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Fully the Bronx and fully Bengali, Basma Sheea has a sound of her own: R&B merged with Bengali music and rap. She was set to perform at the Andrew Freedman Home for the “It’s the Bronx” music festival last spring, but when the promoters’ ties to real estate developers came to light, social media caught fire, with other Bronx collectives, like Hydro Punk, agitating for an embargo on Instagram. The pressure shut down the event. “I understand why this was such a big deal for them to go against it and to protect their community, but most of us artists weren’t really aware of where the funding was coming from,” Sheea said from the steps of the Freedman home, itself a dichotomy of blessings and curses, not unlike the concourse.

Basma Sheea, Bengali-American singer, on the steps of the Andrew Freedman Home in the Bronx, a landmarked 1922 building designed by Joseph H. Friedlander and Harry Allan Jacobs. Photo: Tom Stoelker.
Basma Sheea, Bengali-American singer, on the steps of the Andrew Freedman Home in the Bronx, a landmarked 1922 building designed by Joseph H. Friedlander and Harry Allan Jacobs. Photo: Tom Stoelker.

The Andrew Freedman Home was built in 1922 for rich industrialists who had come on hard times in their old age. The limestone Palazzo Farnese-esque edifice cost $1 million to build, which is more than $27 million in today’s dollars. Today, the Freedman home has slowly crept back from decay and anomaly to house artist studios, Fifth Avenue-worthy exhibitions, and events. The owners have become de facto leaders in the Bronx arts community, eventually holding a town hall for the opposing parties of the shuttered festival. Like the concourse, the once-grand facility has seen better days, but the organization has stepped up to its new role as the borough bounces back—though amidst persistent poverty. For many activists, the Bronx represents the last stand against gentrification.

“This whole drama brought together a group of artists,” said Sheea, “even though you didn’t get to perform.” Sheaa joined Yo-Yo master/rapper Richard Pigkaso and other Bronx artists to meet at an open mic night at an Irish pub in Pelham Bay, NY, to compete for a spot on NPR’s Tiny Desk Contest. For Sheea and her newfound artist friends, including Hydro Punk, simply finding an open mic and audience was a triumph. Lest one forgets, this is the borough where hip-hop was born and where boogaloo, salsa, and bebop grew up—in spite of urban decay. Gentrification presents an unexpected challenge. “It’s music that ties everybody I know” said Sheea. “You have this story to tell, I have a story to tell. For me, it’s never really been about class. Honestly, I’ve never really thought about that divide until now.”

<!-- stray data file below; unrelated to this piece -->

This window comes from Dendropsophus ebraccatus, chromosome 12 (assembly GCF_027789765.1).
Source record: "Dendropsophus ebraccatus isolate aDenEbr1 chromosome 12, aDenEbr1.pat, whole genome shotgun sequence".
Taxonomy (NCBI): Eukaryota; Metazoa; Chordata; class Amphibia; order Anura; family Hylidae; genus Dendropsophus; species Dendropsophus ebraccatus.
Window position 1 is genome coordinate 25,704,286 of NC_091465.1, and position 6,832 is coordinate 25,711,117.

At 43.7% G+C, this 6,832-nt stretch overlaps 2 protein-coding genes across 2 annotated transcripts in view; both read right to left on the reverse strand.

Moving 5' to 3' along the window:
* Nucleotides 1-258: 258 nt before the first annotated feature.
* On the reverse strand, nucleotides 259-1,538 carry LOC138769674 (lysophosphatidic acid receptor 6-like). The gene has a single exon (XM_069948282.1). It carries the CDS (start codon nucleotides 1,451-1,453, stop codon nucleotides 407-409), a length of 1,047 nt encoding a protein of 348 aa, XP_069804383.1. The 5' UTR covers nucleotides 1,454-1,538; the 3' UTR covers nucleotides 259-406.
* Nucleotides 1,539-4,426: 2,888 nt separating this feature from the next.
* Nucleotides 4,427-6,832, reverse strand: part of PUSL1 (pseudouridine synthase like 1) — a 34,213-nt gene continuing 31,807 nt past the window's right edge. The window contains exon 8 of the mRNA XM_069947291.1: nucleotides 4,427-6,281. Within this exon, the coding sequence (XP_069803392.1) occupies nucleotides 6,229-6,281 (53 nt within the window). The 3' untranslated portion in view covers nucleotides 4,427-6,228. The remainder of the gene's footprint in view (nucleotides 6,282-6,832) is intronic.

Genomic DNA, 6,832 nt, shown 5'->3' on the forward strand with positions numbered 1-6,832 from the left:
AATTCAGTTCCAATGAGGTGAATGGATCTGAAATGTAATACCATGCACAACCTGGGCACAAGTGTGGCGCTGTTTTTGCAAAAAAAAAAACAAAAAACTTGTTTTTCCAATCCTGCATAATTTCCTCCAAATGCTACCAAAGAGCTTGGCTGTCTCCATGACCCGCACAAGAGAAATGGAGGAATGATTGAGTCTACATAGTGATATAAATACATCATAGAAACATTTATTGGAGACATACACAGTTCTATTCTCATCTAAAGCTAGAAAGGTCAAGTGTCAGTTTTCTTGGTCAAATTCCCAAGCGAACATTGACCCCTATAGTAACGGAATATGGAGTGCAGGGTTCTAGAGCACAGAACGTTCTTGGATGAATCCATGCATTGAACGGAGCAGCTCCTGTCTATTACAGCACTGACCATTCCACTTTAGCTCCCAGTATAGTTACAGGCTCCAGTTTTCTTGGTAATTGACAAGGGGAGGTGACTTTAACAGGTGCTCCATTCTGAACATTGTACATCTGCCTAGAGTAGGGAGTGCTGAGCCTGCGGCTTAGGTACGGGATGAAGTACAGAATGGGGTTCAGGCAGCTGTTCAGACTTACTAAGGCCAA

Keep reading:

1. East Village, Manhattan: Ryan Haddad, Playwright and Performer at the Public Theater
2. SoHo, Manhattan: Charles Leslie, Founder of the Leslie-Lohman Museum of Gay and Lesbian Art, at the Museum
3. Arthur Avenue, the Bronx: Michael Rella and Peter Servedio, Butchers at Peter’s Meat Market, the Arthur Avenue Retail Market
4. Garment District, Manhattan: Nicola Caito and Camille Tetard, Patternmakers, at their Atelier
> Grand Concourse, the Bronx: Basma Sheea, Bengali-American Singer, at the Andrew Freeman Home
4. Garment District, Manhattan: Nicola Caito and Camille Tetard, Patternmakers, at their Atelier
6. Grand Concourse, the Bronx: Elissa Carmona, Lead Singer and Founder of the Marrisania Band Project, at the Bronx Museum of the Arts
7. Washington Heights, Manhattan: John Paul Enfante, Writer and Teacher, at the Hispanic Society
8. Midtown, Manhattan: Ness McKelvey at Home
9. St. George, Staten Island: Bain Coffman and Gui Junta, Restaurant Owners at Chang Noi Thai
10. Astoria, Queens: Admir Ekmestic, Former Soccer Player, at Mrki’s Place   ONLINE EXCLUSIVE
11. Astoria, Queens: Dee Flattery, Pub Owner at The Quay  ONLINE EXCLUSIVE
12. Tomkinsville, Staten Island: Veronica Arze, Café Owner at Duzer’s Local  ONLINE EXCLUSIVE

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